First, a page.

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OHIO RIVER CORRIDOR
From Site Selection magazine, November 2021
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Cincinnati’s ‘Living Room’ Boosts Regional Performance

A renaissance in the Queen City’s downtown is just one aspect of
this tri-state region’s economic development momentum.

OHIO RIVER CORRIDOR
Cincinnati, Ohio
Photo: Getty Images

by Adam Bruns

With more than $3 billion in corporate facility investments and more than 10,600 jobs associated with those projects over an 18-month period, the tri-state Greater Cincinnati region tops the charts in this year’s survey of the Ohio River Corridor.

Each year since 2004, we have evaluated corporate project activity in every county that borders the Ohio River’s entire length. Our findings are based on metro-area corporate facility project investment data from the Conway Data Projects Database for the 18 months ending August 31, 2021, evaluated by project totals, related capex and related job creation on a cumulative and per-capita basis.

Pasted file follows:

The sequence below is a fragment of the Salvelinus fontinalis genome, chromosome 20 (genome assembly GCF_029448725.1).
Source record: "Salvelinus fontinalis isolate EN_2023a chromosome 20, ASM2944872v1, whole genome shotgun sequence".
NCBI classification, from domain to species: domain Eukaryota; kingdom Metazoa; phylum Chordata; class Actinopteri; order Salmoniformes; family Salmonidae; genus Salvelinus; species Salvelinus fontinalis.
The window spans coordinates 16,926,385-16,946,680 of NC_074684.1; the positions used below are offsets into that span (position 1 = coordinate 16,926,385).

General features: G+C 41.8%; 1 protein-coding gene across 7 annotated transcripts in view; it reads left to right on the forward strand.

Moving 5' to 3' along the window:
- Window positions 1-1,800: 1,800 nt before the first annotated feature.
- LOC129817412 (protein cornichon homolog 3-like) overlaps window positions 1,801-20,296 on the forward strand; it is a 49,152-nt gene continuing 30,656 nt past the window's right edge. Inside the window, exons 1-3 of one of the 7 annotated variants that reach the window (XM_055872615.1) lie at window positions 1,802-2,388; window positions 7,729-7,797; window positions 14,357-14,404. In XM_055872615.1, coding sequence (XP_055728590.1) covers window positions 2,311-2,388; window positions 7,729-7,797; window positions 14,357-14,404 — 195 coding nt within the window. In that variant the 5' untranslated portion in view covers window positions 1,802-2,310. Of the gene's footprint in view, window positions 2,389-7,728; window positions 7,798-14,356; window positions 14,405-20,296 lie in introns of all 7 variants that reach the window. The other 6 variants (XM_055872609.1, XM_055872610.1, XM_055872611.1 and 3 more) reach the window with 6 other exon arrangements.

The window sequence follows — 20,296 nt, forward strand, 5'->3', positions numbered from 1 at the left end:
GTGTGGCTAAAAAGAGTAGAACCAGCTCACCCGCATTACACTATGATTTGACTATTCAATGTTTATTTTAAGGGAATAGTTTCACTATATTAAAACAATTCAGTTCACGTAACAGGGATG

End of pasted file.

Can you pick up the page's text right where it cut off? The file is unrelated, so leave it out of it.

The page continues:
Last year’s top metro of Greater Louisville places second this year, followed by another bistate metro area shared by Kentucky and Indiana: Evansville, which with 10 projects rocketed from outside the top 10 last year to No. 3.

Both Sides Now

Over the years, there have been plenty of company expansions on the Kentucky side of the Cincinnati region. But it’s a two-way street. Among projects arriving on the Ohio side in recent days is an expansion in Lebanon by plastic injection molded product manufacturer EPC Columbia, which is adding 50 new jobs and investing $2.5 million.Growth forced the company’s decision to consolidate its operations at one of its more than 14 North America facilities or expand production capacity in Lebanon. The City of Lebanon, Warren County, REDI Cincinnati, and JobsOhio worked with the company to make the winning case for Lebanon.